In terms of the pitfalls, Jonathan Deprospo names 4, and I’m pretty comfortable sharing what he wrote.
During the first few weeks of the ketogenic diet, the body has to go through the “metabolic shift,” as Dr. Mauro DiPasquale calls it. While going through this, the body will experience a small degree of fatigue, brain fog, and even dehydration due to the increased water loss associated with ketoic-induced diuresis and water loss from depletion of glycogen stores.
Once the body gets used to manufacturing ketones as the main energy substrate, the body actually has more energy than it previously had, and you won’t have to be fighting through all those low-blood-sugar crashes your high-carb meals previously gave you. Additionally, hydration should be an area of high priority, especially before, during, and after exercise.
Blood-lipid profile is also a concern on the ketogenic diet due to the staggering amounts of saturated fats in the diet, although the diet can be centered around healthier unsaturated fats—which isn’t as fun as eating an egg and cheese omelet, fried in butter, with bacon on the side!
Blood-lipid-profile issues are experiencing much debate; some people following the ketogenic diet will experience a drop in cholesterol levels, but for some people, cholesterol levels will increase.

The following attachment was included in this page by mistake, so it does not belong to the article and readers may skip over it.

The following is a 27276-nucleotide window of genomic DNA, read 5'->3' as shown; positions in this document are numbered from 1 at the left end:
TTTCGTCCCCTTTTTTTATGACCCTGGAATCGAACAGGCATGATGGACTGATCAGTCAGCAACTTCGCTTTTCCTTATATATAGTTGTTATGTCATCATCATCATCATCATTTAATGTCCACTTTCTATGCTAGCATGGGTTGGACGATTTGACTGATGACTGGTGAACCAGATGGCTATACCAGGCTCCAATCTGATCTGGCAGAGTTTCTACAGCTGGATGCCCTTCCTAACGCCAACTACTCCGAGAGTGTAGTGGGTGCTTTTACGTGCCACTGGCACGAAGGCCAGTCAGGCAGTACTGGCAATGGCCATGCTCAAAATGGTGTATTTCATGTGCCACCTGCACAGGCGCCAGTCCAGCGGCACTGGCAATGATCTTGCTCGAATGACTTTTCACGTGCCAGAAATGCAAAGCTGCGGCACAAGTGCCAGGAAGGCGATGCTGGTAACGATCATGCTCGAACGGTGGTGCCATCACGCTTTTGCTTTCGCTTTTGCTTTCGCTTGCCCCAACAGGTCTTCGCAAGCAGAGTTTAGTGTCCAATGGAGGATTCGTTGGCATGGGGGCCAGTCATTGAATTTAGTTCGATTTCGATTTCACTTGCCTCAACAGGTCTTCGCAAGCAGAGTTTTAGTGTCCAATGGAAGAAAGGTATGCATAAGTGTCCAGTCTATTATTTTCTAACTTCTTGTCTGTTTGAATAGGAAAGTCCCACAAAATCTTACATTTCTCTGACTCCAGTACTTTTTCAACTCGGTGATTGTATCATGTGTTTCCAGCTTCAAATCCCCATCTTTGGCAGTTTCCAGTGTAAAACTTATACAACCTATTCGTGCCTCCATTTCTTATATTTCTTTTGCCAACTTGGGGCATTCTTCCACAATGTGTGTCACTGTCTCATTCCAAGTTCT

Because carbohydrates are restricted to less than 50 grams a day, the issue of micronutrient deficiencies can occur. Thiamin, folate, calcium, iron, potassium, and magnesium are typically inadequate in low-carb diets. The best thing to do to avoid this is to make sure you take a high-quality multivitamin to ensure you get 100 percent of the daily value. Also supplementing with a fiber supplement is a good idea to make sure your plumbing doesn’t get clogged.
Ketoacidosis occurs when the level of ketones in the blood gets out of control, which poses a severe health risk for diabetics. When massive quantities of ketones are produced, the pH level of the blood drops, creating a high-acidic environment. Nondiabetics need not fear, as the regulated and controlled production of ketone bodies allows the blood pH to remain within normal limits.
All in all, I think the ketogenic is all it’s cracked up to be.
It meets many of the standards I feel are important to a healthy diet, especially if you’re relying on organic produce and fats and pasture-raised meats.
The one thing I will mention:
If you’re an athlete whose sport requires intense, grueling exercise I might recommend you consume an adequate amount of carbs.
This can help you fuel your workouts so you can work longer and harder.